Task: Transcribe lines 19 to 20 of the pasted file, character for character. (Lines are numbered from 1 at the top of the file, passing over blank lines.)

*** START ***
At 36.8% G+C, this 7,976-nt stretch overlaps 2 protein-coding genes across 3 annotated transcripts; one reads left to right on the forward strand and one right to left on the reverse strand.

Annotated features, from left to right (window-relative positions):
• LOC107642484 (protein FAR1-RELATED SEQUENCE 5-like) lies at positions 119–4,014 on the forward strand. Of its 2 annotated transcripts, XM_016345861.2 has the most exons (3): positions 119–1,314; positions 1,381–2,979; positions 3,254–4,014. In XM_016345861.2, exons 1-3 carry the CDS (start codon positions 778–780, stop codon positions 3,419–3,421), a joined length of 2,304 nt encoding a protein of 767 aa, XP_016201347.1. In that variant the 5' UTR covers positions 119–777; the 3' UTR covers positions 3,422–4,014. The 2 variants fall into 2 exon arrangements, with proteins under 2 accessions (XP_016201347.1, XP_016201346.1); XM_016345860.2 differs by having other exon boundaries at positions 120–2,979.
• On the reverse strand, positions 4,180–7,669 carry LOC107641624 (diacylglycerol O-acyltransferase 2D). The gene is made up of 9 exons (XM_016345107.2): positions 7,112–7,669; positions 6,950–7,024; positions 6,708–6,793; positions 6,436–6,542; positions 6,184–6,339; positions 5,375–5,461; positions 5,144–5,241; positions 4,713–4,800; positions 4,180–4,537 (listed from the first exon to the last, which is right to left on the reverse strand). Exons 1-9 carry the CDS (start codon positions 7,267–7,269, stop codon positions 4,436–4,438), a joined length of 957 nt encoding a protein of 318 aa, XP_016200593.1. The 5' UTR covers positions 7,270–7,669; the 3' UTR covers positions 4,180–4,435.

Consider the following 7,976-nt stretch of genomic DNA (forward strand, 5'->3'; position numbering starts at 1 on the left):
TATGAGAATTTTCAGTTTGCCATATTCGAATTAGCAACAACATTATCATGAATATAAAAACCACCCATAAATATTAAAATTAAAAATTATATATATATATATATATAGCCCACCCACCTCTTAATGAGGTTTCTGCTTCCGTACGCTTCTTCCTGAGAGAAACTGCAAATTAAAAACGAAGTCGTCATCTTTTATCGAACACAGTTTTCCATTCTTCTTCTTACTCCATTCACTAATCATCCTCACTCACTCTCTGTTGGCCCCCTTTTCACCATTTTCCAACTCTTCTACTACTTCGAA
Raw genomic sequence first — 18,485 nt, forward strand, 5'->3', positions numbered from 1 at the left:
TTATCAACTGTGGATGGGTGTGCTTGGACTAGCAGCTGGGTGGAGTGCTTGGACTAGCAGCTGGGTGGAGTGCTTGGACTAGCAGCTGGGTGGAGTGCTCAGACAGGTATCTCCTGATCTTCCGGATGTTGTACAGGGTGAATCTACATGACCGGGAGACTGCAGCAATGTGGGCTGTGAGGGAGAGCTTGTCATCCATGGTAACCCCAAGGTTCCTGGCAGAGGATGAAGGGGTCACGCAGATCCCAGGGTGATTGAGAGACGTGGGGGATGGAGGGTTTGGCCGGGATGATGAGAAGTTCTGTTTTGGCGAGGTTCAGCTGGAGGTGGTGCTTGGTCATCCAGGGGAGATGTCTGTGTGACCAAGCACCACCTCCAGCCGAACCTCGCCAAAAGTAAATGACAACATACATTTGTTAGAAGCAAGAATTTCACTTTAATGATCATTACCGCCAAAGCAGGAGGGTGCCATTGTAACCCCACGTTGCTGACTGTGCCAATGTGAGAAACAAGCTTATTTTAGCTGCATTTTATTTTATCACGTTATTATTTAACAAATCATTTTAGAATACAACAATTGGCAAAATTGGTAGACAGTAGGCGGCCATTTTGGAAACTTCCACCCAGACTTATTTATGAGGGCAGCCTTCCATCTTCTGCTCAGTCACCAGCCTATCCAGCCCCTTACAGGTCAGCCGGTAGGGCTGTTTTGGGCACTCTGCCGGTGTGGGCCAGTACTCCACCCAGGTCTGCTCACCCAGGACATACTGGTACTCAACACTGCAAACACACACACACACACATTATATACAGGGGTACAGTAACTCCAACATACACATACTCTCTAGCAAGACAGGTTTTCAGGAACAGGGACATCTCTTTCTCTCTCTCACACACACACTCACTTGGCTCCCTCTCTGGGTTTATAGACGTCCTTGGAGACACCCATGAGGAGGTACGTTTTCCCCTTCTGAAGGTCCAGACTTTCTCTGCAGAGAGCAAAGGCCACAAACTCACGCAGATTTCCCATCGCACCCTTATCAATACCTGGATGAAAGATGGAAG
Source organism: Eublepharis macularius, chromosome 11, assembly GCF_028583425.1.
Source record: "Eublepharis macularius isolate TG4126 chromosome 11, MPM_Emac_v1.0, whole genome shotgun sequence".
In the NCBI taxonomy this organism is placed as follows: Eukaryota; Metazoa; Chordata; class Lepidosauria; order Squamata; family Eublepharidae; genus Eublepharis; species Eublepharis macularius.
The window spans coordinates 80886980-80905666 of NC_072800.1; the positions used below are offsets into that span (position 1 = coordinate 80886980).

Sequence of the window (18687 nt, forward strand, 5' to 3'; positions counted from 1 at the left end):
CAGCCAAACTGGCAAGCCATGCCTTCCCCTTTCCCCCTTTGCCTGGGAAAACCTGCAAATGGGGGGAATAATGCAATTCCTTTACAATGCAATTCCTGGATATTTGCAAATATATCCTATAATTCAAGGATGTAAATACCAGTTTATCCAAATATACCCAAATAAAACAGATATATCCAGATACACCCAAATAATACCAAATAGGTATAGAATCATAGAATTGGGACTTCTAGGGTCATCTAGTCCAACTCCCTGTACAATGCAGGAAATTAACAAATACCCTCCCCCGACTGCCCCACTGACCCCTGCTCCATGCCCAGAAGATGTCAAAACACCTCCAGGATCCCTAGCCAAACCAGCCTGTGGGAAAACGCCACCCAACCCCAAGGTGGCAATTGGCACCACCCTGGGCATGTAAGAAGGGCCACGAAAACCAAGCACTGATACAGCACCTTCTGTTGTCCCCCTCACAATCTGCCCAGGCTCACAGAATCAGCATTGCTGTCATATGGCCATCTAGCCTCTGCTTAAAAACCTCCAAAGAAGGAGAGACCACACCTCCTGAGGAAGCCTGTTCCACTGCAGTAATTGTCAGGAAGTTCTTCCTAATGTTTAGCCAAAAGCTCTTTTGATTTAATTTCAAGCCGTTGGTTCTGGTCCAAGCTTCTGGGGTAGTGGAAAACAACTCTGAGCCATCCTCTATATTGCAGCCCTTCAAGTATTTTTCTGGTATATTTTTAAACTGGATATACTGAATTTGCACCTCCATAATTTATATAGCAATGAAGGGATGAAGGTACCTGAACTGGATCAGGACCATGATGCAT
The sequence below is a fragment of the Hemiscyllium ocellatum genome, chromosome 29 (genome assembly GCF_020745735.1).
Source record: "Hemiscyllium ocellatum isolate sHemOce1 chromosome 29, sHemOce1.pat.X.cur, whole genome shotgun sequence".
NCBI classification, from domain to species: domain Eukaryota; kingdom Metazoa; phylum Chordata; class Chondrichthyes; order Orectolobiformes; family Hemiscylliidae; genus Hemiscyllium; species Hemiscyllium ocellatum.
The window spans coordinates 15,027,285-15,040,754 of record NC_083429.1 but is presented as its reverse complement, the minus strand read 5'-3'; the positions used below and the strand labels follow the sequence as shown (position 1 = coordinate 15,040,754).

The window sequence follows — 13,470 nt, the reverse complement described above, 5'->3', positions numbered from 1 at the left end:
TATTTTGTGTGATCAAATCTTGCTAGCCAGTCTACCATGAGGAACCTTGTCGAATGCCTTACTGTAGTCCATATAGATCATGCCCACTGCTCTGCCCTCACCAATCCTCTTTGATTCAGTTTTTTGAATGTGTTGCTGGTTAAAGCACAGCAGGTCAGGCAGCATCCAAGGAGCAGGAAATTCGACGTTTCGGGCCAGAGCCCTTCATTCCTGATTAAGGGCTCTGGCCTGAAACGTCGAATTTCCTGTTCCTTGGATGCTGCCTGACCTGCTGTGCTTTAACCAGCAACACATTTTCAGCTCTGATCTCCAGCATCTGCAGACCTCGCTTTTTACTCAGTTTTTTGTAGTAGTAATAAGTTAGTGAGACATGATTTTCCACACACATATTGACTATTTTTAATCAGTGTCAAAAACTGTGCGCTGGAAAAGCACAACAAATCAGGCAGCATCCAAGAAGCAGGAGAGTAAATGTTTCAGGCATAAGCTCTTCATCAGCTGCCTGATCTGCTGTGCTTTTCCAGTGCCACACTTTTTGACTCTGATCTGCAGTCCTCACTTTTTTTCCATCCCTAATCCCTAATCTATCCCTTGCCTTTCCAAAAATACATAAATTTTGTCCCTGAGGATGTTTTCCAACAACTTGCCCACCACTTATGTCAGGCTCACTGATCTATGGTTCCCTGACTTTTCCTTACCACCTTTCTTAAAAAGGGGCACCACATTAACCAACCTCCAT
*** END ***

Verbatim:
The window sequence follows — 13,470 nt, the reverse complement described above, 5'->3', positions numbered from 1 at the left end:
TATTTTGTGTGATCAAATCTTGCTAGCCAGTCTACCATGAGGAACCTTGTCGAATGCCTTACTGTAGTCCATATAGATCATGCCCACTGCTCTGCCCTCACCAATCCTCTTTGATTCAGTTTTTTGAATGTGTTGCTGGTTAAAGCACAGCAGGTCAGGCAGCATCCAAGGAGCAGGAAATTCGACGTTTCGGGCCAGAGCCCTTCATTCCTGATTAAGGGCTCTGGCCTGAAACGTCGAATTTCCTGTTCCTTGGATGCTGCCTGACCTGCTGTGCTTTAACCAGCAACACATTTTCAGCTCTGATCTCCAGCATCTGCAGACCTCGCTTTTTACTCAGTTTTTTGTAGTAGTAATAAGTTAGTGAGACATGATTTTCCACACACATATTGACTATTTTTAATCAGTGTCAAAAACTGTGCGCTGGAAAAGCACAACAAATCAGGCAGCATCCAAGAAGCAGGAGAGTAAATGTTTCAGGCATAAGCTCTTCATCAGCTGCCTGATCTGCTGTGCTTTTCCAGTGCCACACTTTTTGACTCTGATCTGCAGTCCTCACTTTTTTTCCATCCCTAATCCCTAATCTATCCCTTGCCTTTCCAAAAATACATAAATTTTGTCCCTGAGGATGTTTTCCAACAACTTGCCCACCACTTATGTCAGGCTCACTGATCTATGGTTCCCTGACTTTTCCTTACCACCTTTCTTAAAAAGGGGCACCACATTAACCAACCTCCAT